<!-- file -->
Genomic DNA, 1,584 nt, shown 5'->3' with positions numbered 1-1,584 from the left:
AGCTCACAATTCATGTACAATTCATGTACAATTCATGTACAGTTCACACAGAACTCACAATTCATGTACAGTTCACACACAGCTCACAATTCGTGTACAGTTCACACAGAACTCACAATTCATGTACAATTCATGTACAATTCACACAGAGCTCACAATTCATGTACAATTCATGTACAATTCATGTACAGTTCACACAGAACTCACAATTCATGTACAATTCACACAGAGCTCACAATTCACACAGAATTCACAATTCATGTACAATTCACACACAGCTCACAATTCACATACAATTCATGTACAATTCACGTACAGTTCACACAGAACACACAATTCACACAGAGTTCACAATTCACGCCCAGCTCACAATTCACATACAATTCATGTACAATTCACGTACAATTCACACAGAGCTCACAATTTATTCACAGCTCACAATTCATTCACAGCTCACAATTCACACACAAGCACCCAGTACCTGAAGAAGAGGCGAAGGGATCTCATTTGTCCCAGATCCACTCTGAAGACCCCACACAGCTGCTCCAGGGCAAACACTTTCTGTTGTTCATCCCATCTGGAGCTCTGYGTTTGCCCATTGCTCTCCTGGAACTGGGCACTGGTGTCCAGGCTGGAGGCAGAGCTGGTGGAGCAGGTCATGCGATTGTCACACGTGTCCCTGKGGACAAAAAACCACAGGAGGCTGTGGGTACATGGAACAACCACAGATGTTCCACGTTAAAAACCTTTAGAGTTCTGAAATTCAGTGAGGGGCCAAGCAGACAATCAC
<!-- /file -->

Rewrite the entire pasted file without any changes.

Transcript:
Genomic DNA, 1,584 nt, shown 5'->3' with positions numbered 1-1,584 from the left:
AGCTCACAATTCATGTACAATTCATGTACAATTCATGTACAGTTCACACAGAACTCACAATTCATGTACAGTTCACACACAGCTCACAATTCGTGTACAGTTCACACAGAACTCACAATTCATGTACAATTCATGTACAATTCACACAGAGCTCACAATTCATGTACAATTCATGTACAATTCATGTACAGTTCACACAGAACTCACAATTCATGTACAATTCACACAGAGCTCACAATTCACACAGAATTCACAATTCATGTACAATTCACACACAGCTCACAATTCACATACAATTCATGTACAATTCACGTACAGTTCACACAGAACACACAATTCACACAGAGTTCACAATTCACGCCCAGCTCACAATTCACATACAATTCATGTACAATTCACGTACAATTCACACAGAGCTCACAATTTATTCACAGCTCACAATTCATTCACAGCTCACAATTCACACACAAGCACCCAGTACCTGAAGAAGAGGCGAAGGGATCTCATTTGTCCCAGATCCACTCTGAAGACCCCACACAGCTGCTCCAGGGCAAACACTTTCTGTTGTTCATCCCATCTGGAGCTCTGYGTTTGCCCATTGCTCTCCTGGAACTGGGCACTGGTGTCCAGGCTGGAGGCAGAGCTGGTGGAGCAGGTCATGCGATTGTCACACGTGTCCCTGKGGACAAAAAACCACAGGAGGCTGTGGGTACATGGAACAACCACAGATGTTCCACGTTAAAAACCTTTAGAGTTCTGAAATTCAGTGAGGGGCCAAGCAGACAATCAC